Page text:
Canyoneering and Backpacking in the Grand Canyon

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Howells Outdoors

Adventure is my middle name...actually it's Keith.
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Thread starter #1
Originally posted on HowellsOutdoors with more photos (and there are a lot of good ones because it's the Grand Freakin' Canyon).
A weekend with two national holidays means a lot of adventure, and I did that’s what I did.
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The crowning part of my weekend was a canyoneering and backpacking trek into Grand Canyon National Park with some friends for Presidents Day. Four friends and I descended Soap Creek, a canyon requiring rappelling and climbing to settle in for a night on the beach of the Colorado River.

We left Cedar City at about 9 a.m. Sunday and drove for a few hours to the town if you can call it a town of Cliff Dwellers, Arizona. There really is only a hotel there and a house or two, so not sure if constitutes being a town.

Cliff Dwellers would be a fun day in and of itself, but after playing on the boulders for a few minutes our attentioned turned back to the bigger adventure: Soap Creek and the Grand Canyon.
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The route we took into Soap Creek was the north fork of the canyon. It requires rappelling, hiking, climbing, wading in mud up to your knees and a bit of hopping over the boulder fields in the bottom of the canyon.

Canyoneering in the Grand Canyon is a whole new canyon experience. The anchors to hang your life on are scarce, the rappels are huge and you're in one of the most remote areas in the world.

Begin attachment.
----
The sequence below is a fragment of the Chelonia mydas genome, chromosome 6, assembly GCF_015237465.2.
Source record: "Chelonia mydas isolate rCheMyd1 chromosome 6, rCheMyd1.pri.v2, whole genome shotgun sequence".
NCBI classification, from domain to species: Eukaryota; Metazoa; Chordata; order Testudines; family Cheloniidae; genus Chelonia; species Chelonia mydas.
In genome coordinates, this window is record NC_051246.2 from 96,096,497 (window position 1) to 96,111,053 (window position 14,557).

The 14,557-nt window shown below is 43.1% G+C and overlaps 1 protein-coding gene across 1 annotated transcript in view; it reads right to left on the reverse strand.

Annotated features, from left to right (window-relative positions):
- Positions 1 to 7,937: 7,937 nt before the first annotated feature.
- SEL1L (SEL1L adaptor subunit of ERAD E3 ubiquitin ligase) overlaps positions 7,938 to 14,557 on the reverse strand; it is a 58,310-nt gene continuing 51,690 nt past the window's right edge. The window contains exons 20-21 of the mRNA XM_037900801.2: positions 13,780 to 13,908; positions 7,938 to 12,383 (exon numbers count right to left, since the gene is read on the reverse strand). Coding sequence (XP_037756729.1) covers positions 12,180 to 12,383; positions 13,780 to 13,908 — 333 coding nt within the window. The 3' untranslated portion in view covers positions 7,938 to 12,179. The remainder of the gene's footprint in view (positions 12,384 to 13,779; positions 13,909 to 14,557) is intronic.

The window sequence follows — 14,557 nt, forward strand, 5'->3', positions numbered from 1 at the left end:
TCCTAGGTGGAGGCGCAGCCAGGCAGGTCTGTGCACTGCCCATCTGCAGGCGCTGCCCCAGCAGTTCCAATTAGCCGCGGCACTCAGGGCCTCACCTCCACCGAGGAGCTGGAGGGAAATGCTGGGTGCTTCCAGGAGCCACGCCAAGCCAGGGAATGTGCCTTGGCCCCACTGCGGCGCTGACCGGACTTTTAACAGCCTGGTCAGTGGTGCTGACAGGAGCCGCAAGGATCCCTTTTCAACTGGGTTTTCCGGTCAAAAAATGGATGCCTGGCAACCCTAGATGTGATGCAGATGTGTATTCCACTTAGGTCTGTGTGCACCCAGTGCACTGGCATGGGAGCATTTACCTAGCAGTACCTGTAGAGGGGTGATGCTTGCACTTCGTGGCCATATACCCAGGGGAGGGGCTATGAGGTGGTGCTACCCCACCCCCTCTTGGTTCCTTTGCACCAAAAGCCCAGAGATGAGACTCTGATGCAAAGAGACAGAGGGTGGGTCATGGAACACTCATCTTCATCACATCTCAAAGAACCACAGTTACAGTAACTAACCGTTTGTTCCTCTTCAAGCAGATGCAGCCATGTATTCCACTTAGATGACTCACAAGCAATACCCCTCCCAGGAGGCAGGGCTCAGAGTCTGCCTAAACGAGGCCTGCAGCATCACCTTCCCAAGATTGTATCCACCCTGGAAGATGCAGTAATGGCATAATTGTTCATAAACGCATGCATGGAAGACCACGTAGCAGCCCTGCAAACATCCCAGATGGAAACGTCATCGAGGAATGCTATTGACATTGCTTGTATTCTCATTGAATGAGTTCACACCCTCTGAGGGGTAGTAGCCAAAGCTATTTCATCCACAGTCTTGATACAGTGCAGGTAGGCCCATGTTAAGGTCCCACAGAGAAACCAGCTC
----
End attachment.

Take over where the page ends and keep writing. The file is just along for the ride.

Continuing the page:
After a short distance of hiking we came to our first rappel, a 95 foot drop from a few boulders high above the canyon floor. We dropped down the rappel into the narrow, slot canyon. The next two rappels were shortly after the first, both about 70 feet tall.
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The rest of the canyon wasn’t really a hike, because the canyon floor is covered in giant boulders that you have to weave around and over, all the while avoiding the deepest mud pits.
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It was awesome!

After a few miles of hiking, the roar of the Colorado River cut through the canyon. And within a few minutes we were standing on the banks of Soap Creek Rapids.

Nothing makes you feel quite as small as sitting under the cliffs of the Grand Canyon National Park. The walls of the canyon are huge.
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Then there is the Colorado River. The major watershed of southwest America is powerful and watching the clear, blue water cascade over boulders you feel it.
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After enjoying the river, we made camp on the beach of the river, enjoyed the night sky and the laughter over stories and jokes.

And the rest of the photos:
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#3
Wow, awesome looking trip.
 

Howells Outdoors

Adventure is my middle name...actually it's Keith.
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It was definitely one of the best backpacking camps I've been at. I'm still kicking myself for not taking my fishing pole though...:facepalm:
 

Scott Chandler

Wildness is a necessity- John Muir
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#7
I'm still kicking myself for not taking my fishing pole though
Eh... out of state fishing license with the addition of AZ's trout stamps...

Did your group go up the south fork to get out? I've wondered about this canyon a few times but know some of the GC escapes can be a little hairy. Your pictures don't make that ledge look too intimidating... :cautious:
 

Howells Outdoors

Adventure is my middle name...actually it's Keith.
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Eh... out of state fishing license with the addition of AZ's trout stamps...

Did your group go up the south fork to get out? I've wondered about this canyon a few times but know some of the GC escapes can be a little hairy. Your pictures don't make that ledge look too intimidating... :cautious:
That was one of the big reasons I didn't bring it, but seeing a rafting group fishing and pulling 'em in made me jealous.

The hike out isn't bad (in that there are a lot worse in the Grand Canyon). Its some boulder scrambling for several hundred hards, no real trail just the creek and the ledge is super easy to navigate.
 

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